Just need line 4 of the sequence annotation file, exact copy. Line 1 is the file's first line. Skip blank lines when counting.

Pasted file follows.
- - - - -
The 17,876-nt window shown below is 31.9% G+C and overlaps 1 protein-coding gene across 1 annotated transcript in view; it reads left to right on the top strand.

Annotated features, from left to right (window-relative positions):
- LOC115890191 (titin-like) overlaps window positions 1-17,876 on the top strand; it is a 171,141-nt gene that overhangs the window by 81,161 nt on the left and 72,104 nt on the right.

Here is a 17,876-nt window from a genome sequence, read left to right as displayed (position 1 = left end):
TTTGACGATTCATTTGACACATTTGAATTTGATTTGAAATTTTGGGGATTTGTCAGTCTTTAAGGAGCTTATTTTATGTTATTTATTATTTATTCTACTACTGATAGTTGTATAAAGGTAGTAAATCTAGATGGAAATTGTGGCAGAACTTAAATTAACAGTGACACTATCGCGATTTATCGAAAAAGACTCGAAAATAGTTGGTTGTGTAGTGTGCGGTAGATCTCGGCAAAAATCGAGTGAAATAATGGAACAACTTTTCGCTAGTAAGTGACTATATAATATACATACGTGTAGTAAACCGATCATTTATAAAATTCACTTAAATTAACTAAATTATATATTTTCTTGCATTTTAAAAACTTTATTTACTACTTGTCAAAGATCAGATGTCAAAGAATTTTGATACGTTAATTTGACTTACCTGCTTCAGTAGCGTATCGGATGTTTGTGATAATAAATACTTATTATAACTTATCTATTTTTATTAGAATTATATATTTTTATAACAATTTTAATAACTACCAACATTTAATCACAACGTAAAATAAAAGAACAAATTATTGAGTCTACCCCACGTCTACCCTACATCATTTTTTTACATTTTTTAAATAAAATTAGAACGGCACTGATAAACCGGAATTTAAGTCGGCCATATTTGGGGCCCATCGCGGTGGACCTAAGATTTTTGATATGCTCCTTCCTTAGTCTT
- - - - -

Here is a 17,876-nt window from a genome sequence, read left to right as displayed (position 1 = left end):